Removing the original trim from the bodice's lower edge was less difficult than I had imagined. I put it aside and cut a half-inch off the bottom of the bodice. Lilin tried it on. Although the length was just about perfect, the fit still left something to be desired. I decided to remove the back darts. They weren't doing anything for Lilin's figure. Without them, we had an even better fit.
On a whim I removed the ribbon loops that allowed the bodice to lace up the back. I had enough fabric to overlap, and so I added snaps. Not true to period, perhaps, but much easier for me. Before, when I would try to lace up the back, I would pull the bodice out of shape. Now it stays put.
I sewed the trim back on. All of a sudden there wasn't enough of it. Removing the back darts had added about a half-inch to the width of the bodice back. Luckily I had a small piece left over from the new sleeves. There was just enough to finish the bottom edge.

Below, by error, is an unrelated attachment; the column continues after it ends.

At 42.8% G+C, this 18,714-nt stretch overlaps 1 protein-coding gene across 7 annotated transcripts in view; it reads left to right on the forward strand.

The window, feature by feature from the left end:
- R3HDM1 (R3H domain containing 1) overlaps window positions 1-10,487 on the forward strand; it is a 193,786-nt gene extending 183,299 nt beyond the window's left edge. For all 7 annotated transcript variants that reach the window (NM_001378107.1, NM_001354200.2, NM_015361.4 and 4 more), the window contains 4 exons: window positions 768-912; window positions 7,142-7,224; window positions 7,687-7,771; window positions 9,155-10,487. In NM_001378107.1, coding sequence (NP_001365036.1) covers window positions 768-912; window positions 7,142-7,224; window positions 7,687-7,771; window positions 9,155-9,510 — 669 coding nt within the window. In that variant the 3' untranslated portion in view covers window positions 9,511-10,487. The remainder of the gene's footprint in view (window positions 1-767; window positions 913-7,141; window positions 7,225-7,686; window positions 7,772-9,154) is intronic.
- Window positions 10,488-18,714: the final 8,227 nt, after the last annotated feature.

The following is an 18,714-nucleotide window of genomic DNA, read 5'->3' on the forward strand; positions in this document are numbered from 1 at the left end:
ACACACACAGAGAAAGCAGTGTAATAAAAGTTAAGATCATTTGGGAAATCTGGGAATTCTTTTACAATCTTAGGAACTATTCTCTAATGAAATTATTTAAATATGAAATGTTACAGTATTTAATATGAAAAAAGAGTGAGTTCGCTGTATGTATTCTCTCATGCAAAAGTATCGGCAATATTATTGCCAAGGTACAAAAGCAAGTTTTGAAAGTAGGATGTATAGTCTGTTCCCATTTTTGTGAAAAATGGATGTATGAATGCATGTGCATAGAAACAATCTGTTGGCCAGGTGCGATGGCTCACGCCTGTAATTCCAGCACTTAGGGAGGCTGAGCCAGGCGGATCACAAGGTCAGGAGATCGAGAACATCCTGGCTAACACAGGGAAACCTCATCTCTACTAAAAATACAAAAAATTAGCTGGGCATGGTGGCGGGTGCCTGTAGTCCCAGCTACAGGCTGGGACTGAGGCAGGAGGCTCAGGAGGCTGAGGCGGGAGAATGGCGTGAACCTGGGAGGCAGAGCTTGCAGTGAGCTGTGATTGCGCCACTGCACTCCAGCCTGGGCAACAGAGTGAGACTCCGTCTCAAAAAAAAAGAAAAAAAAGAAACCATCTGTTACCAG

Here is the dress after the first set of alterations described in the previous post. This photo shows how the bodice rides up because of the bulk of the skirt and underskirt.
Here Lilin models her slimmer fitting Rococo gown:
If you read Part 1 of this post, you will recall that the Arcadia pattern was shown in Haute Doll on a Blue Fairy Tiny Fairy doll. Now that I have remade the dress to fit the much smaller U-noa Chibi, a Tiny Fairy has joined the cast of characters at Resin Corner. It looks as if I will be making this gown again -- as originally designed. Well, maybe not entirely as designed. I rather like the full underskirt that I substituted for the crinoline and front panel. I believe I will go that route again.